Truth and Movies

Why Spike Lee’s She Hate Me deserves a second look

Dismissed by critics at the time, this sometimes ridiculous corporate satire from 2004 has lost none of its bite.

Words

Erik Nielsen

@_noteriknielsen

“How much do you think Michael Jordan would get for his sperm?” So begins the pointed political and satirical journey of Spike Lee’s She Hate Me. Released in 2004, the film follows John Henry Armstrong (Anthony Mackie), a corporate whistleblower who finds out that the pharmaceutical company he works for is lying about having a cure for HIV and also to investors about their money. What might have been a fraught political thriller is actually a funny, sometimes ridiculous, yet ultimately insightful commentary on race inside American capitalism. So why was it largely shunned by critics and ignored by the public?

At this point in his career, Spike had fallen out of favour with American critics. They were done with him. Some decried “excess” and there is evidence of a lack of exposure to and education of a Black aesthetic in their writing. His flashiness, grandeur and emotional bell-ringing had begun to weigh on some, it seemed.

The conversational set-pieces of black atonement and action opposing a capitalistic system rigged against them were “misguided”, according to Mick LaSalle of the San Francisco Chronicle, who would go on to say “scene after scene is fake, missing the point.” Owen Gleiberman, writing for Entertainment Weekly, went so far as to call the film “racist.” Of course, such conversations are all-too common in black homes and spaces across America, and if you have a problem with accepting their legitimacy then maybe you need to seek them out more.

The sight of Anthony Mackie in the lead role is a welcome one; then a rising star who had shined in Rodney Evans’ Brother to Brother six months earlier. Again given the chance to carry a film (you can count on one hand how many times that has happened since), he portrays a character full of nuance, a character susceptible to the machine of capitalism, a character facing the pitfalls of becoming the absentee father stereotype while also raging against corporate white America.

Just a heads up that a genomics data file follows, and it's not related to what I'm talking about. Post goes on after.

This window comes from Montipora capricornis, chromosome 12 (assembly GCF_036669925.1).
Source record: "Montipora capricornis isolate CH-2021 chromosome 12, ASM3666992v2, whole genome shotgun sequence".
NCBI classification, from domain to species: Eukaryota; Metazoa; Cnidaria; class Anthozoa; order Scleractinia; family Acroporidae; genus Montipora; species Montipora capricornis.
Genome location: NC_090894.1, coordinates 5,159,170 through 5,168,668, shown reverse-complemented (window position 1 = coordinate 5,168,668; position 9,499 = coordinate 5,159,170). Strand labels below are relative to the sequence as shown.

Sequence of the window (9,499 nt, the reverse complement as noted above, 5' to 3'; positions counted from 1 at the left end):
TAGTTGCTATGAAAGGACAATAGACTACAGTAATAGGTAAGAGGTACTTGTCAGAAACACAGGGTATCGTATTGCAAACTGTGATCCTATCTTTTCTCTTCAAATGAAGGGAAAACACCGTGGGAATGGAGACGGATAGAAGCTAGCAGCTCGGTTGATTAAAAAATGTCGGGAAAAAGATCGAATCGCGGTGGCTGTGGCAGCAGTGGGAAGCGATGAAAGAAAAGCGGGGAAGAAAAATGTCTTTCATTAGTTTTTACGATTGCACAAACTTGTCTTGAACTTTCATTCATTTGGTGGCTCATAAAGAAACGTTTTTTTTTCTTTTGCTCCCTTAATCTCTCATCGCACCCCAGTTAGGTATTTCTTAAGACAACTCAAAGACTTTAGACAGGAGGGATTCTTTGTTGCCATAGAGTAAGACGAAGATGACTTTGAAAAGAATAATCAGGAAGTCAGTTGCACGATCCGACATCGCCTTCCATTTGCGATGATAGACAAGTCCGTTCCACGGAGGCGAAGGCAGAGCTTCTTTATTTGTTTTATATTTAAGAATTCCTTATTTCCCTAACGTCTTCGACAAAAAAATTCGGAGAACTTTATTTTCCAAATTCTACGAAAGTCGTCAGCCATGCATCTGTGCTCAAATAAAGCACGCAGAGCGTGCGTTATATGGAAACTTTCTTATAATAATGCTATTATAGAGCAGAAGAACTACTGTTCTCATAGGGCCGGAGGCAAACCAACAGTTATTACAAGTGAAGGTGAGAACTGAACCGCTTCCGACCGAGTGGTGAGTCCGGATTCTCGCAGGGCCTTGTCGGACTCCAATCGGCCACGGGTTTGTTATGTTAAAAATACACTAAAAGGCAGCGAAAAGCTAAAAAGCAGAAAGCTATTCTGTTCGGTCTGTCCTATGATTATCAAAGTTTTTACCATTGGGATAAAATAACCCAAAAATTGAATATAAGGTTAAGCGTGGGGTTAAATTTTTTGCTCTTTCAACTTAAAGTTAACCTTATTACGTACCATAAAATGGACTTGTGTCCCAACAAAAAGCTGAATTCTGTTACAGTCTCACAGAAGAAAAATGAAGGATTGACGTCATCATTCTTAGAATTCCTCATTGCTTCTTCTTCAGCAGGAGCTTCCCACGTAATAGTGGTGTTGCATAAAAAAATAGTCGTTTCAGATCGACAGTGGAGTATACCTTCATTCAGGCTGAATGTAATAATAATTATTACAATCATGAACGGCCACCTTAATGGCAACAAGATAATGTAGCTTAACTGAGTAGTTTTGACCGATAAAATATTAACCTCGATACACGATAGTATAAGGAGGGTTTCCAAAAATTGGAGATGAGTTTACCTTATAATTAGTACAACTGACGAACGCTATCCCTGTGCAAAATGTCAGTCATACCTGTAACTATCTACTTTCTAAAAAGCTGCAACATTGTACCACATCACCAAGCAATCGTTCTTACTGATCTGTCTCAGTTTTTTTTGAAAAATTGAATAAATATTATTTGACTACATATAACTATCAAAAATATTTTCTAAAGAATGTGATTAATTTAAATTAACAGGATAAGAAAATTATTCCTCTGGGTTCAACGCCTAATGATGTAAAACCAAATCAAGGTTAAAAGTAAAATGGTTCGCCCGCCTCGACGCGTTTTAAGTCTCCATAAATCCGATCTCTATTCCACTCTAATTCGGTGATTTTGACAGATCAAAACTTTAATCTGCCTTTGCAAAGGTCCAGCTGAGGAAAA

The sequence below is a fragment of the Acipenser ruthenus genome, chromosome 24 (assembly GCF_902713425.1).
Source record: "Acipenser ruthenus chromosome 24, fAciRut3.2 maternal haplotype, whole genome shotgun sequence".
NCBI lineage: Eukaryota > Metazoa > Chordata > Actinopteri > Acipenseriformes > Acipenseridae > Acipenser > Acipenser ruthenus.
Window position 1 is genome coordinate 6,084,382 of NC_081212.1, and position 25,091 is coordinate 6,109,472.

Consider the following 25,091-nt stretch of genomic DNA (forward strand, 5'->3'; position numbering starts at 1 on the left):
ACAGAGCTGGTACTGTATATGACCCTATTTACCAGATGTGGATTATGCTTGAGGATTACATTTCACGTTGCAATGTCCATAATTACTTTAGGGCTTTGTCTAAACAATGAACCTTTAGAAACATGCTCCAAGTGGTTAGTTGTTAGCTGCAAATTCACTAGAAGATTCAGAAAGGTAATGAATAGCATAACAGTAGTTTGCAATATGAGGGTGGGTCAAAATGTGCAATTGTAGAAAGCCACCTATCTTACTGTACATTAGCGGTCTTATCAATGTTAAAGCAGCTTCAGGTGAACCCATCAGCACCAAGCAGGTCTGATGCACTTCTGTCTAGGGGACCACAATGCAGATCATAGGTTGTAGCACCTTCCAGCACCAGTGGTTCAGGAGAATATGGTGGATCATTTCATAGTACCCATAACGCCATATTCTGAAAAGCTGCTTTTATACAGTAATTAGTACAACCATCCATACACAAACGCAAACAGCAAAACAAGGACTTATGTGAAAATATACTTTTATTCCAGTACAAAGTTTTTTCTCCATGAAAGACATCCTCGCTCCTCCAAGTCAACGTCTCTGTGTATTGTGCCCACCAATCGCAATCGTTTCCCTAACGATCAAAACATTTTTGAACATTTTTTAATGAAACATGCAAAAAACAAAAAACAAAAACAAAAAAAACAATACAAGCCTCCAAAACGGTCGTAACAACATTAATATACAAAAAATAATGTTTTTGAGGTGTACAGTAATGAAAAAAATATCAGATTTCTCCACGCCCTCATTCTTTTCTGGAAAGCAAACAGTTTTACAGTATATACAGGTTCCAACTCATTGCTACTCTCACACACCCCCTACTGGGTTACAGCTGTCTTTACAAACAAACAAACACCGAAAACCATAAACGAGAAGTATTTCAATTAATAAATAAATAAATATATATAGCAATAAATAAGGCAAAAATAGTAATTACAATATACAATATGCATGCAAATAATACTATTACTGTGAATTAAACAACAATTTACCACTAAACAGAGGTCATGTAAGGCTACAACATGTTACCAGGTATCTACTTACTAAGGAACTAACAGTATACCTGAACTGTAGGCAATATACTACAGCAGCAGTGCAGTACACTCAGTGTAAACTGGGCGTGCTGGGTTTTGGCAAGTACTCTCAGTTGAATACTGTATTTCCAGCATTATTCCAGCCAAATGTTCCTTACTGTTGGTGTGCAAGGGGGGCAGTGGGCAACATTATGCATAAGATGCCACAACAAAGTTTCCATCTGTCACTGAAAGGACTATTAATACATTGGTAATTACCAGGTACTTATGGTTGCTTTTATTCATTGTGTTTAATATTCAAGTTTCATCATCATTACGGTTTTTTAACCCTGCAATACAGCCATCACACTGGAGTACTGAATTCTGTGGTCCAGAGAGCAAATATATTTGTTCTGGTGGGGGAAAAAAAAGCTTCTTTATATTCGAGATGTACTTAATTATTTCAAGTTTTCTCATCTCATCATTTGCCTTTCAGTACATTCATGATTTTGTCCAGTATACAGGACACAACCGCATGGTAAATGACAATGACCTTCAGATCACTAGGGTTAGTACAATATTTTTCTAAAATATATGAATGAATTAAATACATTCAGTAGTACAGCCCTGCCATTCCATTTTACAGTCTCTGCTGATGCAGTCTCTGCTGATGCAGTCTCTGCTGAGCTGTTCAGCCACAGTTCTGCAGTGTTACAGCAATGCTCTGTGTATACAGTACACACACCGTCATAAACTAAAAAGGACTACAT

He gets to be sexy in his love scenes, he gets to be funny with his friends, he delivers rousing courtroom speeches about corruption to a judge (played by Ossie Davis) and, above all, he gets to be free as a performer. Watching Mackie excel in a central role serves as a reminder that black actors in Hollywood are rarely afforded the opportunity to do so.

She Hate Me is about more than ownership, particularly in regards to how black people can make money off of their bodies without paying the price of climbing the white corporate ladder. Mackie becomes a sperm donor for lesbian couples in order to make ends meet after the corporate world turns its back on him, a set-up which gives us an unforgettable cartoon rendering of Mackie’s sperm.

“Spike shows us how the media and public are predisposed to attack those who tell the truth rather than those exposed by it.”

Another subplot tells the story of Frank Willis, the security guard (played here by Chiwetel Ejiofor) who found Nixon’s spies at Watergate. Spike calls our attention to the fact that his life was ruined. The American media defiled his name, turning Frank into an enemy of the people. As a result Willis struggled to find work, as some organisations, such as Howard University, feared repercussions from the federal government if they hired him. Meanwhile, the crooks responsible for Watergate were found guilty two years later. Spike shows us how the media and public are predisposed to attack those who tell the truth rather than those exposed by it. Willis died in 2000 at the age of 52, destitute and homeless.

Why were critics – specifically white critics – so intent on ripping apart the supposedly “messy and muddled” (Stephen Holden, New York Times) narrative that Spike presented them? It has to do with a lack of exposure to black cinematic language, a lack of black artists to tell their stories, and a lack of imagination when it comes to Black aesthetic. If you’ve never seen its possibilities or refuse to accept that a black director could build on European aesthetics to create his voice, then what does that say about what we accept as “good cinema”?

What becomes, then, of a strong voice like Spike’s? Here is an artist who has never been afraid to tell the world exactly how it is. The man who trashed Sal’s pizzeria in Do The Right Thing, who let Denzel throw a basketball through another dimension in He Got Game, and ended BlacKkKlansman with a real-life white supremacist rally.

We love Spike because he is that loud voice, he will call to our better virtues. He is the one to call bullshit on America’s systems of oppression, the systems he has lived and worked through every day of his life. She Hate Me may not be his best work but it is an unabashedly Spike Lee joint. History will try to tell us that this picture is no good. I refuse to accept that.

Published 10 Jun 2020

Tags: Anthony Mackie She Hate Me Spike Lee

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